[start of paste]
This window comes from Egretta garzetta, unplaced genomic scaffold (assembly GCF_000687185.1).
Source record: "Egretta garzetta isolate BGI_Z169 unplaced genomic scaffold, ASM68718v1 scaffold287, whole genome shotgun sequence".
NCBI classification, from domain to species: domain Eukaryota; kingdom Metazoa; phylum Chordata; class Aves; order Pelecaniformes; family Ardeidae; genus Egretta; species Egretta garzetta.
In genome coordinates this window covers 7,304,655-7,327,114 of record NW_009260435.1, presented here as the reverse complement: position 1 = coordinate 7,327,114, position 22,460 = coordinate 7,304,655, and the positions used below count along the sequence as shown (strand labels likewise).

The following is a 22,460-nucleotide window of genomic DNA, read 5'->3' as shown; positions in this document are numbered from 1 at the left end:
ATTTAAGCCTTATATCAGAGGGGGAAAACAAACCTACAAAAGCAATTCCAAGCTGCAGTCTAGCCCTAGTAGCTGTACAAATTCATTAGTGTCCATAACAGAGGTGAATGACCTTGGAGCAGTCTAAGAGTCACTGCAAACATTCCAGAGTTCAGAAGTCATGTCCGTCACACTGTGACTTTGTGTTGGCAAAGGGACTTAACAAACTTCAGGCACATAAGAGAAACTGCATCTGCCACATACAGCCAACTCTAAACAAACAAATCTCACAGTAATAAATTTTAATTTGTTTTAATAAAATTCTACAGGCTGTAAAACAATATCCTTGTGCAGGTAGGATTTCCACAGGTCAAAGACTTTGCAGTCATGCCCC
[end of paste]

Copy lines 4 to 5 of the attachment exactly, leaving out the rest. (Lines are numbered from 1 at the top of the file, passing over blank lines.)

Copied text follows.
In genome coordinates this window covers 7,304,655-7,327,114 of record NW_009260435.1, presented here as the reverse complement: position 1 = coordinate 7,327,114, position 22,460 = coordinate 7,304,655, and the positions used below count along the sequence as shown (strand labels likewise).

The following is a 22,460-nucleotide window of genomic DNA, read 5'->3' as shown; positions in this document are numbered from 1 at the left end: